Coping with higher power costsRate hikes, blackouts spur California TV stations' energy-saving efforts 4/29/2001 08:00:00 PM Eastern
After a new round of rolling blackouts, California broadcasters are facing a second major threat to power supplies: the cost.
The Public Utilities Commission (PUC) on March 27 approved the largest rate increase in the state's history: 3 cents per kilowatt hour, at least 40%. This follows an increase of 1 cent per kWh, about 7%, in January. And more increases are expected.
"Our utility bills have tripled and continue to grow," says Phyllis Schwartz, president and general manager of KNSD-TV San Diego. "We have executed many energy-saving ideas around our station, but it could never get us back to square one in terms of cost."
Concurring, Cherie Erwin, owner of low-power KSSY-TV Arroyo Grande, Calif., notes, "I'm now scrambling to find other sources and/or methods to deal with this incredibly ridiculous state of affairs brought on by the total mismanagement of California's power needs."
Many other stations in the state rely at least in part on municipal power and will not be hit as hard as others. Jack Davis, chief engineer at KTXL-TV Sacramento, feels relatively fortunate with an increase of just 16%. "We're looking at a minimum of $5,000 a month extra in power between the DTV transmitter, the analog transmitter and the building."
The January rate increase, along with cold weather, raised the February electric bill by more than $2,000 just for the transmitter at KVEA-TV Glendale, according to Director of Engineering Richard Lahti. Municipal power supplies the station, but Southern California Edison powers a transmitter on Mount Wilson, the antenna site for most Los Angeles stations.
The rate increase came a week after a second wave of rolling blackouts affecting most of the state. Earlier blackouts had been limited to Northern California.
With backup generators to protect them, a few television stations, mostly in the San Francisco Bay Area, were affected only briefly by the first blackouts early in the year, according to Mark Powers, who works in governmental affairs for the California Broadcasters Association.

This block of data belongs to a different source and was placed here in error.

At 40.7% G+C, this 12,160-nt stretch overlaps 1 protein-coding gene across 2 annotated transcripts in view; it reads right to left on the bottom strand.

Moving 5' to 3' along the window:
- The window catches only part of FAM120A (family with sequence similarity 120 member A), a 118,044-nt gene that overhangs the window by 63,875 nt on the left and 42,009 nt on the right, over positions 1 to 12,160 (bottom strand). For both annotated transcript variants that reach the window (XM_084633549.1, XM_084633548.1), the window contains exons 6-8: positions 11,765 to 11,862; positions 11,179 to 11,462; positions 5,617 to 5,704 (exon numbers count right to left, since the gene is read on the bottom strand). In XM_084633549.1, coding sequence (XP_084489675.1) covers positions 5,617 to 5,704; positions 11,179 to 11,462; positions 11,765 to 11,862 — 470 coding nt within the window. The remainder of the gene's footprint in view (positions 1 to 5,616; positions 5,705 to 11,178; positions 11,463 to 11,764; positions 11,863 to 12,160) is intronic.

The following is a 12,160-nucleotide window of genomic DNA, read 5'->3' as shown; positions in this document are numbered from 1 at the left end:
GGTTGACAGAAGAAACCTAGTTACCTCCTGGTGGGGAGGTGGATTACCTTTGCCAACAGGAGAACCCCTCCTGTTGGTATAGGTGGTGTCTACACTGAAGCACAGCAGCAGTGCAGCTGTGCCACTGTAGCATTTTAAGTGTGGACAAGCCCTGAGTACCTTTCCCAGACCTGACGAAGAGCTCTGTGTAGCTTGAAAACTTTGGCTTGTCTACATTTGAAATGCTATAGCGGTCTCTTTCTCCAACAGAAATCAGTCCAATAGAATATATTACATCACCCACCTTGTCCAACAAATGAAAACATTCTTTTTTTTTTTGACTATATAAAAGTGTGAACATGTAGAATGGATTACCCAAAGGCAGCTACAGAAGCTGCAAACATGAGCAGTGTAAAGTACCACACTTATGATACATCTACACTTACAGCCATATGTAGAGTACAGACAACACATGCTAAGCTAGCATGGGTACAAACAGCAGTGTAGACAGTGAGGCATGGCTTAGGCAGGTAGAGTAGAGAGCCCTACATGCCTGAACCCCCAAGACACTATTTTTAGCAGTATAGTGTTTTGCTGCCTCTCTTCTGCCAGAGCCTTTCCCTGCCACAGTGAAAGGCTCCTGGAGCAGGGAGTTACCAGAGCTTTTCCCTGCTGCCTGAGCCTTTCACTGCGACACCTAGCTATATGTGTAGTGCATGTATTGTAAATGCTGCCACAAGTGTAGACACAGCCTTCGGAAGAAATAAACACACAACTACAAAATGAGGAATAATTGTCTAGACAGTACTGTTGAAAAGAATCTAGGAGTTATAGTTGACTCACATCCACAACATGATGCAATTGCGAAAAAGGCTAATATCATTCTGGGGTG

In March, however, KADY-TV Oxnard was off the air an hour and seven minutes, according to General Manager Dan Akens. In addition, the outage ruined the station's phone system for more than 24 hours.
Some stations, however, have managed to stay on-air through the worst power shortages in state history. "We've had rolling blackouts in our area, but we've dodged the bullet so far," says KTXL-TV's Davis. The station's transmitter site is shared with other stations in the Sacramento area and has escaped blackouts so far.
The two biggest multiple-antenna locations in the state, Sutro Tower near San Francisco and Mount Wilson near Los Angeles, have also escaped blackouts to date. That's because the PUC exempts critical facilities such as hospitals, telephone systems and emergency services—including stations participating in the Emergency Alert System—from blackouts.
"However, if the utilities know that they have backup generators, even hospitals are at risk," says Powers. "We have encouraged stations to work with their utility to explain that if they go down and an emergency occurs, people may be slow in getting information on the crisis."
Although most stations have backup generators, the latest power problems are leading some to make improvements. For example, KVEA-TV is installing a new generator at its transmitter site near Los Angeles.
At KTVU-TV San Francisco, Director of Engineering Ken Manley uses generators ranging from 2500 W for a radio repeater to 350 kW for studio equipment. "We also have appropriate UPS units that supply power during the time interval from when Pacific Gas & Electric Co. goes away until the diesel generator starts, stabilizes and switches online."
Richard A. Swank, vice president of engineering for KNTV-TV and KBWB-TV San Francisco, reports, "I've used Caterpillar, Kohler and Onan generators, and they all provided good service with proper maintenance." If interruptions continue, however, he would consider more uninterruptible power supply (UPS) protection at the studio. "For our UPS system, I've used both Ferrups and Best with success."
Says Adam Perez, chief engineer at KION-TV Salinas, "We're going to have to have a heightened awareness of our generator maintenance." Even before the rate increases, he had calculated that if it weren't for pollution restrictions, it would be more cost-efficient to run a transmitter site from a diesel generator.
KBAK-TV Bakersfield Chief Engineer Phil Dutton has another strategy to save money: "We're going to look at a new transmitter."
At KTXL-TV, Davis had hoped to wait for the DTV transition to replace transmitters, but the rate increase "certainly starts to lead us in another direction."
Rates are growing to the point where stations might reconsider alternative energy sources. Even Swank says, "A couple of wind generators on a mountaintop might pay for themselves over time at a transmitter site."